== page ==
HUNTSVILLE, Ala. (WAFF) - Summer is here and many people across the Tennessee Valley may have plans to move. Whether you’re moving across the country, across the state, or even across the city, the Better Business Bureau wants to warn you of potential scammers in the moving industry.
Spotting a Phony Moving Company
Moving can be a very stressful process. The BBB says there are easy signs of a phony moving company that you can spot before or during the moving process.
The BBB warns of what's called fly-by-night movers. Those are movers who show up to your house in an unmarked rental truck instead of clearly marked company truck. The movers leave with your possessions inside. You don't notice until you show up at your new home without the movers in-tow. The BBB advises that most professional movers will wear a uniform, have background checks, and also provide an order number so you can track the move.
The BBB also wants you to be aware of movers that hold your items hostage. This means they will help move your belongings, but at the end, they will refuse to release them to you unless you pay more money.
Finally, the BBB says phony movers will try to gain your trust and tell you there is no need for a written contract. Contractors will then try and deny any responsibility if your belongings get damaged and in some cases, will try to charge you more money.
How to avoid a phony moving scam
If you know you are going to be moving, the BBB has several tips to keep in mind if you are searching for a moving company.
The first thing the BBB advises is do your research. Look at customer reviews and see how long the company has been in business. The BBB says that most accredited moving companies are members of the American Moving and Storage Association or the Canadian Association of Movers.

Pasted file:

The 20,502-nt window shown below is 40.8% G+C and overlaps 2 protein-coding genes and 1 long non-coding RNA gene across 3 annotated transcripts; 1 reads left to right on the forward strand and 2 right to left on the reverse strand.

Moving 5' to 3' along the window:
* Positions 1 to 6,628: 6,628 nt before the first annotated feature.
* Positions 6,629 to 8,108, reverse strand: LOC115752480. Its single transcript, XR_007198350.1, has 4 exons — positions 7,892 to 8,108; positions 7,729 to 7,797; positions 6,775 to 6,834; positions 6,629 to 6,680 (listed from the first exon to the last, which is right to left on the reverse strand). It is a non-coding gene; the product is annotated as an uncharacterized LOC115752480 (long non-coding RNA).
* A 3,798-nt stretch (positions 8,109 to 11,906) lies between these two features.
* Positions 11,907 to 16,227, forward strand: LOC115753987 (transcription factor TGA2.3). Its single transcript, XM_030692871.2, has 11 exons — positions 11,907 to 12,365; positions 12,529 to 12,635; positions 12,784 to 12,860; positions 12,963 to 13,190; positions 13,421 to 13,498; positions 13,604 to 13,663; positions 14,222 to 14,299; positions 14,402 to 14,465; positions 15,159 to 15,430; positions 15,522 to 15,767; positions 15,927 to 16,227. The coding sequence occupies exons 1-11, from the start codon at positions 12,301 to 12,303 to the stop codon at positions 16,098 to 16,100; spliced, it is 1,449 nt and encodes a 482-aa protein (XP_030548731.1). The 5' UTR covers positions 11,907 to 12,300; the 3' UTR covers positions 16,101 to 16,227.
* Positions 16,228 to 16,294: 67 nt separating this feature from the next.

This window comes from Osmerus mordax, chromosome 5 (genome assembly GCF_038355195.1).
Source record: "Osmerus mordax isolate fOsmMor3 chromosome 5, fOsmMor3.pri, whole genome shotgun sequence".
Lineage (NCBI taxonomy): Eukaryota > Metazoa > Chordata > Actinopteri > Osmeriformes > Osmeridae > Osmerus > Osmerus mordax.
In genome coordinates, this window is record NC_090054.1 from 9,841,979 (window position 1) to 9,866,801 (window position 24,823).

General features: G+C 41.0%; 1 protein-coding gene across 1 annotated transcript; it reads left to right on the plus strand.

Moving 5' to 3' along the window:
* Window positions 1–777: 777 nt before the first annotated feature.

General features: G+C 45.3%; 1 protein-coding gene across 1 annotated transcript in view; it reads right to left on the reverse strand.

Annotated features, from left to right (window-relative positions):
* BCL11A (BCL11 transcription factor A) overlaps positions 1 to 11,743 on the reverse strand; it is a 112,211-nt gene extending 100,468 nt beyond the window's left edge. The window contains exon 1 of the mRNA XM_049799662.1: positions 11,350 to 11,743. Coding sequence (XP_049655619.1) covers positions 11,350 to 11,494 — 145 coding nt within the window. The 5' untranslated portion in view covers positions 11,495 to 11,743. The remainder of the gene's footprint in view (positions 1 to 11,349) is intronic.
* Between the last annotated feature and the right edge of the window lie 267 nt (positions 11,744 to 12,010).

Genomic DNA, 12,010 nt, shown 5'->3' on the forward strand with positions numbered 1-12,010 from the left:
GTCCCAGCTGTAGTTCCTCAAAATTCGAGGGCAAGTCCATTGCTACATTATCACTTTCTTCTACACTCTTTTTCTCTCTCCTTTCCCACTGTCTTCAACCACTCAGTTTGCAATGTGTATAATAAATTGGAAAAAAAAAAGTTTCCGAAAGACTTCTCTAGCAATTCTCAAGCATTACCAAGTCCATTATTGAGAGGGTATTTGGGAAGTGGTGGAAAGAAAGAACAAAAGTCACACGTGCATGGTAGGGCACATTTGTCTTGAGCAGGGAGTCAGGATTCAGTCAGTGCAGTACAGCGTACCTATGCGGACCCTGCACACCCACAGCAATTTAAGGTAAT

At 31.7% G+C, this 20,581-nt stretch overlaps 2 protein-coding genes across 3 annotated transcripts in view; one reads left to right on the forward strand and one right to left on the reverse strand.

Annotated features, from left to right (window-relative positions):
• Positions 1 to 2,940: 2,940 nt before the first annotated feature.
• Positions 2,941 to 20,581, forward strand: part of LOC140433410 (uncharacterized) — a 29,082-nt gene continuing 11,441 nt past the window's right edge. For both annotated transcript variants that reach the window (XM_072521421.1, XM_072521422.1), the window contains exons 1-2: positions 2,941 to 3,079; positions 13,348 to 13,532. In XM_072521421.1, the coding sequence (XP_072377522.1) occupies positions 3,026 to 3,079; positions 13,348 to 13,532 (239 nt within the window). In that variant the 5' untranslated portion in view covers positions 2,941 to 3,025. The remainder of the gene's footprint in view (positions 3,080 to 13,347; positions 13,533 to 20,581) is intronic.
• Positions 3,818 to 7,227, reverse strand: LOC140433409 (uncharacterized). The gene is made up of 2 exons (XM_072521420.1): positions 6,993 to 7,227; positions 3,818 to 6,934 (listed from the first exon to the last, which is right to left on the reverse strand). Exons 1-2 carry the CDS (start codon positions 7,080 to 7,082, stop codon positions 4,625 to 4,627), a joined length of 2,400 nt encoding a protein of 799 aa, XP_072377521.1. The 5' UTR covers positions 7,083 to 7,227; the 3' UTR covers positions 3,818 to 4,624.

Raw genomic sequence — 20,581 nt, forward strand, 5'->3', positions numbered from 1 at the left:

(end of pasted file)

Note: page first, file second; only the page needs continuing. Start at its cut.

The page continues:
Next, you should verify the companies credentials, claims, and memberships. Be sure to ask for a proof of valid license and double check and make sure they are legally able to move you to your new home. All legitimate moving companies should be registered with the Federal Motor Carrier Safety Administration.
A third tip, get everything in writing. The BBB suggest you get at least three written estimates from different movers. They say it’s also best you have all the services you are getting documented.
The BBB also suggest that you talk about money. Figure out how and when a company expects a payment from you. While most moving, companies will require at least a 10% deposit, the BBB suggest you still find out what your payments are going to be and how you should pay.
Lastly, the BBB suggest that you prepare for the worst, property damage. They say it’s important that you inquire about non-protected items like jewelry, money, or any hazardous materials. You also want to see what your homeowners insurance policy will cover if anything is damaged in the move.